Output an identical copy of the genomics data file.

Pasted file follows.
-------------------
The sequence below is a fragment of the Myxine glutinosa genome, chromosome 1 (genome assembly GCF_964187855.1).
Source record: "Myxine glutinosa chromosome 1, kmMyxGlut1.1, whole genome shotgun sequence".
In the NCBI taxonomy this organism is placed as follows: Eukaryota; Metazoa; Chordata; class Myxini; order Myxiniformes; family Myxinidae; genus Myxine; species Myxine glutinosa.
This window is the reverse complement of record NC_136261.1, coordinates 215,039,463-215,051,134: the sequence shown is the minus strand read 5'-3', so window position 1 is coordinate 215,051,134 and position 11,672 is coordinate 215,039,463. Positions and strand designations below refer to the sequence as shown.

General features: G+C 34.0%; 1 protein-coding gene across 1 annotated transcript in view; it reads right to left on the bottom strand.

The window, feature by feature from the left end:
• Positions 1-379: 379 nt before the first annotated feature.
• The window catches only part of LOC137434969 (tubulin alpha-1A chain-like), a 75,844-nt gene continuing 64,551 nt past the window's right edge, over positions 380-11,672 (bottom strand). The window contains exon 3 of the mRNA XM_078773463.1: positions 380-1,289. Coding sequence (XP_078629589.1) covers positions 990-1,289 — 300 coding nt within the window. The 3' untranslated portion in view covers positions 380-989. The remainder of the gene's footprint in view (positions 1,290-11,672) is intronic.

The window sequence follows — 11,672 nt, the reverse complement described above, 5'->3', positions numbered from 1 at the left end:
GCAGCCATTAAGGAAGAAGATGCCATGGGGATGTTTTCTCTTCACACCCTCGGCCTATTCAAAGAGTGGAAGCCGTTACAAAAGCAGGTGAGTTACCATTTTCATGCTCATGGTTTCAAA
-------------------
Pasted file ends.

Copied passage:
The sequence below is a fragment of the Myxine glutinosa genome, chromosome 1 (genome assembly GCF_964187855.1).
Source record: "Myxine glutinosa chromosome 1, kmMyxGlut1.1, whole genome shotgun sequence".
In the NCBI taxonomy this organism is placed as follows: Eukaryota; Metazoa; Chordata; class Myxini; order Myxiniformes; family Myxinidae; genus Myxine; species Myxine glutinosa.
This window is the reverse complement of record NC_136261.1, coordinates 215,039,463-215,051,134: the sequence shown is the minus strand read 5'-3', so window position 1 is coordinate 215,051,134 and position 11,672 is coordinate 215,039,463. Positions and strand designations below refer to the sequence as shown.

General features: G+C 34.0%; 1 protein-coding gene across 1 annotated transcript in view; it reads right to left on the bottom strand.

The window, feature by feature from the left end:
• Positions 1-379: 379 nt before the first annotated feature.
• The window catches only part of LOC137434969 (tubulin alpha-1A chain-like), a 75,844-nt gene continuing 64,551 nt past the window's right edge, over positions 380-11,672 (bottom strand). The window contains exon 3 of the mRNA XM_078773463.1: positions 380-1,289. Coding sequence (XP_078629589.1) covers positions 990-1,289 — 300 coding nt within the window. The 3' untranslated portion in view covers positions 380-989. The remainder of the gene's footprint in view (positions 1,290-11,672) is intronic.

The window sequence follows — 11,672 nt, the reverse complement described above, 5'->3', positions numbered from 1 at the left end:
GCAGCCATTAAGGAAGAAGATGCCATGGGGATGTTTTCTCTTCACACCCTCGGCCTATTCAAAGAGTGGAAGCCGTTACAAAAGCAGGTGAGTTACCATTTTCATGCTCATGGTTTCAAA